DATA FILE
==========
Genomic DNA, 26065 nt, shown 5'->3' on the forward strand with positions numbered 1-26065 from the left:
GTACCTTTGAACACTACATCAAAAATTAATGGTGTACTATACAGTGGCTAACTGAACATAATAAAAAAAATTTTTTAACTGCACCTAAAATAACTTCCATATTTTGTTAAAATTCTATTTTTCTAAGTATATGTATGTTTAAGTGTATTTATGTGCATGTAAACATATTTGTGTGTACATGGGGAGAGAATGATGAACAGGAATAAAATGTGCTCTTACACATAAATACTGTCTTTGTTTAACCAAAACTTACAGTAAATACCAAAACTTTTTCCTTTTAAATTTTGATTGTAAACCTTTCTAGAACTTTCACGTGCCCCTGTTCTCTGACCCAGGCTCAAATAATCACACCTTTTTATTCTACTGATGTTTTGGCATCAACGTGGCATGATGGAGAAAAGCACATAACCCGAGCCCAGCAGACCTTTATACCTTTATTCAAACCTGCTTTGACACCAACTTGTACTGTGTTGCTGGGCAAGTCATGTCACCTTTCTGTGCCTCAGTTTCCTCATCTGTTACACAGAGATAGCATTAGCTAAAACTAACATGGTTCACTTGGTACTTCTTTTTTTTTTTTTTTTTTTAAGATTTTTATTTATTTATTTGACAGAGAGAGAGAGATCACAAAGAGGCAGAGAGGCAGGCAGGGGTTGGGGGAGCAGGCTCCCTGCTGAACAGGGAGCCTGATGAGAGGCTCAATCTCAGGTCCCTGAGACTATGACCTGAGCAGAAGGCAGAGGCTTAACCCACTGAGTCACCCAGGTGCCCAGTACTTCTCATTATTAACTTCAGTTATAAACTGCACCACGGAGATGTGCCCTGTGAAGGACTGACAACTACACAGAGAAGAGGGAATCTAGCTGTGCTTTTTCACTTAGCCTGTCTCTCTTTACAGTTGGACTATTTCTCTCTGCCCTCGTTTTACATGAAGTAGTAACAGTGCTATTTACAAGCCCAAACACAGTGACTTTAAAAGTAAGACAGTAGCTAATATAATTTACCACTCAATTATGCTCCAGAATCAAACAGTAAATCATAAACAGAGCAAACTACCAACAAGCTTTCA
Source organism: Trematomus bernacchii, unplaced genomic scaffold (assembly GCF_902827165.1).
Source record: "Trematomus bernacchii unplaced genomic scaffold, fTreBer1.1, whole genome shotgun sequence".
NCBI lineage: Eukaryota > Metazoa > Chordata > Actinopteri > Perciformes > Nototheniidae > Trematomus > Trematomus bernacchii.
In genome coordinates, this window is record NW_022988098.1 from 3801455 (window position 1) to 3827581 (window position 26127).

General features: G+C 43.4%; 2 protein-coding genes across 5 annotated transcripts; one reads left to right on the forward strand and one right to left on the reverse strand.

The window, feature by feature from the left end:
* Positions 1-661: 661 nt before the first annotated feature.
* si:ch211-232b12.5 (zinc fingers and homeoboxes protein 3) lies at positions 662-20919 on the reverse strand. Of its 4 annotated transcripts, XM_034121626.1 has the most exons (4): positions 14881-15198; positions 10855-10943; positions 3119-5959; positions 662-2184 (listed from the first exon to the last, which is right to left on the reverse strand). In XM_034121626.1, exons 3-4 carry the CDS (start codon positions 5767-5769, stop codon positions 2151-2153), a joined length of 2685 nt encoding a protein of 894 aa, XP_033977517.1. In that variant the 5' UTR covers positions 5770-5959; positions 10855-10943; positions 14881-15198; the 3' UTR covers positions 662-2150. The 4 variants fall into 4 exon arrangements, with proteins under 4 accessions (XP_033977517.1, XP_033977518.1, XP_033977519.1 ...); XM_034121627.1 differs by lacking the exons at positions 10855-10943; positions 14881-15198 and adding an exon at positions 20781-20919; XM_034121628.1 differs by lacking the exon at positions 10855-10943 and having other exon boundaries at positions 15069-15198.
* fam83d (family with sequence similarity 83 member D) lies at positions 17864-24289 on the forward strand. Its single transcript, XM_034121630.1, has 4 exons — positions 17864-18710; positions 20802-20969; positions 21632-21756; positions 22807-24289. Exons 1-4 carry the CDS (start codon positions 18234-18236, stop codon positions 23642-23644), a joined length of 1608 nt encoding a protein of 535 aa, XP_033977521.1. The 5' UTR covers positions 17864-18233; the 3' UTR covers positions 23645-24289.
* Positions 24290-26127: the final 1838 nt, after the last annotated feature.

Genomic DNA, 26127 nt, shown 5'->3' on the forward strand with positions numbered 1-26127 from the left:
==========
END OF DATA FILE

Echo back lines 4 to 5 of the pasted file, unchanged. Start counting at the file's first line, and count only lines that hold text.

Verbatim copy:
Source record: "Trematomus bernacchii unplaced genomic scaffold, fTreBer1.1, whole genome shotgun sequence".
NCBI lineage: Eukaryota > Metazoa > Chordata > Actinopteri > Perciformes > Nototheniidae > Trematomus > Trematomus bernacchii.